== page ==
Fortunately, the family did not insist on an immediate marriage. The wedding would wait until Sakina attained puberty. She and her family left Nooristan and went to live in neighboring Laghman province. Ten years later, the marriage was on — Sakina was brought back to Nooristan to marry her uncle, who was now over 80.
On her wedding day, desperate to avoid her fate, she ran away to her maternal uncle — her dead mother’s brother.
Hearing of her plight, the man thought of a remedy — why not marry Sakina to his own son, who was just 17, a much more suitable match? He called a mullah, the pair was blessed with the Koran in a ceremony known as “nikaa,” and they moved to Kabul, where they lived happily ever after.
At least for three and a half years.
By then Sakina’s father had tracked her down. He wanted her to leave her husband and come back with him to marry the octogenarian who was still insisting on his prize. When she refused, he called the police.
“This man kidnapped my daughter,” he said, gesturing at Sakina’s husband. The young man was arrested and hauled away.
Sakina, who was seven months pregnant, protested that she had not been taken by force, that she was the man’s wife. So, at the insistence of her father, she too was arrested. She shared her husband’s crime of kidnapping, even though she herself was the supposed victim.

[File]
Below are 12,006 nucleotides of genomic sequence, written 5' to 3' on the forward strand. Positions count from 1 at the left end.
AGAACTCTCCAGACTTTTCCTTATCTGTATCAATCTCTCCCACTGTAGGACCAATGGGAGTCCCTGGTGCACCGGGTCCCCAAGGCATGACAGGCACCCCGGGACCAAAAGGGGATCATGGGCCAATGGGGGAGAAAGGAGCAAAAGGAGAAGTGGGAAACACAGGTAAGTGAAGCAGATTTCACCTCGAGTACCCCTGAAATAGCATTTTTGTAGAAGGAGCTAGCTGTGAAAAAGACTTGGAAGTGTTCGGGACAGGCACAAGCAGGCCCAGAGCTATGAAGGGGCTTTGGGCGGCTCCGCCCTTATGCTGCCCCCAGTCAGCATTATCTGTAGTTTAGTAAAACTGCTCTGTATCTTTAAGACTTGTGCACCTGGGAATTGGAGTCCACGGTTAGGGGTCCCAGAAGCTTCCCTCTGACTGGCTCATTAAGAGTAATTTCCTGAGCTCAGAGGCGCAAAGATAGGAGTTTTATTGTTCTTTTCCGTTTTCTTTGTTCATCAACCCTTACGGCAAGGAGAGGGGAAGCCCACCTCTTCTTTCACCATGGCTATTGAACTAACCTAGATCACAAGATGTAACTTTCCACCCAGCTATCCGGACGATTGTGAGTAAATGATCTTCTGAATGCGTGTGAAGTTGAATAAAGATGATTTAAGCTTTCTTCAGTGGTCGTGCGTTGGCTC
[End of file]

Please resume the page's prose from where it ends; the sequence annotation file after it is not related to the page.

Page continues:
“I don’t know how this can be,” she sighed, cradling nine-month-old Mirwais. “I worry about my husband, who is in Pul-e-Charkhi prison. I worry what will happen when they let me go. They have said they will send me back to my father’s house. But that is the end. If I do not marry that old man, he will kill me for sure.”
To advocates for women and supporters of a deeper reform of the legal system, Sakina’s story explodes the myth that women’s problems in Afghanistan began with the Taliban. She has been imprisoned, not by remnants of the fundamentalist regime, but by cultural traditions hundreds of years old.
If she is returned to her father’s house, and if he kills her, the prospects of justice for Sakina are slim. Honor killings are still worryingly common in Afghanistan, according to non-governmental organizations tracking the practice, and a daughter who disgraces her father by ignoring his wishes can expect little protection from the law.